Subject: Re: Non-BGP multihoming
To: Ken Hornstein <firstname.lastname@example.org>
From: Jonathan Stone <jonathan@DSG.Stanford.EDU>
Date: 10/10/1997 07:51:26
Ken Hornstein writes:
[Andreas Wrede <email@example.com> writes]
>>Paul Vixie published patches for BSD/OS 2.1 which allow for a default
>>route per interface and which remember the interface via which a tcp
>>connection was initiated. See ftp://ftp.vix.com/pub/vixie/ifdefault/
>Okay, I guess I'm just stupid this morning ... what are the gains in
>using this? I have a multihomed machine at home, and I don't see how
>doing this would gain me anything.
Just from the description:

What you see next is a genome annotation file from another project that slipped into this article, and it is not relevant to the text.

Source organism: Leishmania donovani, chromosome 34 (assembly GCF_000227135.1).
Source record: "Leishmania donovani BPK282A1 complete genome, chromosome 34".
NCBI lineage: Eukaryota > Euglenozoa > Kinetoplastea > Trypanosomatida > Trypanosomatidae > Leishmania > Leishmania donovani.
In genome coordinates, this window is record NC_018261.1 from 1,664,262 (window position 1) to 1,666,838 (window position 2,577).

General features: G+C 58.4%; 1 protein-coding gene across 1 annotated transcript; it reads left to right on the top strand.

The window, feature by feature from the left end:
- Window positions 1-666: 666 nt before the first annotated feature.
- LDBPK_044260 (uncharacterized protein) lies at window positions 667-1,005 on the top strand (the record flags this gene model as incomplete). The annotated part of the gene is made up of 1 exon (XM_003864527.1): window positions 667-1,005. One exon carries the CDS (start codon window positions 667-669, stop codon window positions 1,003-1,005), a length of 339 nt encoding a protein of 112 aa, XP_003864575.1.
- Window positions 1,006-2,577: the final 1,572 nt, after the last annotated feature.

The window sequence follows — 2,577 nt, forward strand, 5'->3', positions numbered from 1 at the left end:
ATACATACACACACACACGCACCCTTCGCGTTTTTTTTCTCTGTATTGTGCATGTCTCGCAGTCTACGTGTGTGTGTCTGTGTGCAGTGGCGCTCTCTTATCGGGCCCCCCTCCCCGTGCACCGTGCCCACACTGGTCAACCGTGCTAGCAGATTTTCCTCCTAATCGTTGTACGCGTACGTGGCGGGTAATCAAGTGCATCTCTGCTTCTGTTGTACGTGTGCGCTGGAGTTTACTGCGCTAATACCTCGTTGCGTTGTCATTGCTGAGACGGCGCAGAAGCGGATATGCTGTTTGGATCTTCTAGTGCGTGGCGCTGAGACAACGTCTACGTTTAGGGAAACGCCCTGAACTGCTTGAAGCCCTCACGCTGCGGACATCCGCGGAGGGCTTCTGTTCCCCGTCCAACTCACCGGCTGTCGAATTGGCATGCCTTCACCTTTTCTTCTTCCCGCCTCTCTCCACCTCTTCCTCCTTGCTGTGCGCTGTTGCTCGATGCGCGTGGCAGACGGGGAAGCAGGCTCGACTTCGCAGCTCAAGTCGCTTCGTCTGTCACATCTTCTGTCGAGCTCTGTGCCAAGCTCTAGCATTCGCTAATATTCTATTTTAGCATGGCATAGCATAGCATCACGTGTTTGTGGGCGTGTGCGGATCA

It lets you get away with a nontrivial local net (e.g., with multiple
distinct network numbers) on one side of a multihomed machine,
*without* running a real routing protocol :)
Think of a campus or neighbourhood cloud -- an Ethernet down the
street, say -- where all your neighbours have different IP addresses,
Or someone with multiple IP connectivity to their home, who wants to
do fail-over those links, wihtout running a routing protocol.
The places this trick fails should now be obvious: you're relying on
your neighbours to be smart enough to route *their* packets to *you*.
You just piggy-back replies out the interface their packets came in.
Can you say ``failure of the commons...''?
Maybe what's really meant here is routing on (src IP addr, dst IP
addr) rather than just destination address. Which is completely
different, though it can be used to similar effect.